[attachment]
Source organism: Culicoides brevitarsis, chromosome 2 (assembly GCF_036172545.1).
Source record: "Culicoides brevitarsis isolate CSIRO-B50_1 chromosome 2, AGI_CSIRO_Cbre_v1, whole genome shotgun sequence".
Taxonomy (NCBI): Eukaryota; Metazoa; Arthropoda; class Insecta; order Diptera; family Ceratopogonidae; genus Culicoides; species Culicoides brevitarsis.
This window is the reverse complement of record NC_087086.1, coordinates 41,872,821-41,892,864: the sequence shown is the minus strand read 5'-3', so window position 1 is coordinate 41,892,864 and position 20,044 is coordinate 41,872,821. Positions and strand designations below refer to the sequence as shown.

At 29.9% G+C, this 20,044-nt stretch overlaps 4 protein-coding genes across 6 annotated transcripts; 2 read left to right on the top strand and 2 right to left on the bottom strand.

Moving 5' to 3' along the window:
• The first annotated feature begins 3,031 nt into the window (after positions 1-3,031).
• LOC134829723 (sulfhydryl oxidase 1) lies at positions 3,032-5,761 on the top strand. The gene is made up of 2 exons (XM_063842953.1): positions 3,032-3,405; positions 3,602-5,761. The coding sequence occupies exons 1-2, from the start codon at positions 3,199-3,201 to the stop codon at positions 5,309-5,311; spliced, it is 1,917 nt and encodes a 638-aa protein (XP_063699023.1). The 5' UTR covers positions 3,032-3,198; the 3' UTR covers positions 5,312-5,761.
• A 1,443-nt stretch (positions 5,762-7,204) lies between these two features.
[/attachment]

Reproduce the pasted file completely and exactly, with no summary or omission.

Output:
Source organism: Culicoides brevitarsis, chromosome 2 (assembly GCF_036172545.1).
Source record: "Culicoides brevitarsis isolate CSIRO-B50_1 chromosome 2, AGI_CSIRO_Cbre_v1, whole genome shotgun sequence".
Taxonomy (NCBI): Eukaryota; Metazoa; Arthropoda; class Insecta; order Diptera; family Ceratopogonidae; genus Culicoides; species Culicoides brevitarsis.
This window is the reverse complement of record NC_087086.1, coordinates 41,872,821-41,892,864: the sequence shown is the minus strand read 5'-3', so window position 1 is coordinate 41,892,864 and position 20,044 is coordinate 41,872,821. Positions and strand designations below refer to the sequence as shown.

At 29.9% G+C, this 20,044-nt stretch overlaps 4 protein-coding genes across 6 annotated transcripts; 2 read left to right on the top strand and 2 right to left on the bottom strand.

Moving 5' to 3' along the window:
• The first annotated feature begins 3,031 nt into the window (after positions 1-3,031).
• LOC134829723 (sulfhydryl oxidase 1) lies at positions 3,032-5,761 on the top strand. The gene is made up of 2 exons (XM_063842953.1): positions 3,032-3,405; positions 3,602-5,761. The coding sequence occupies exons 1-2, from the start codon at positions 3,199-3,201 to the stop codon at positions 5,309-5,311; spliced, it is 1,917 nt and encodes a 638-aa protein (XP_063699023.1). The 5' UTR covers positions 3,032-3,198; the 3' UTR covers positions 5,312-5,761.
• A 1,443-nt stretch (positions 5,762-7,204) lies between these two features.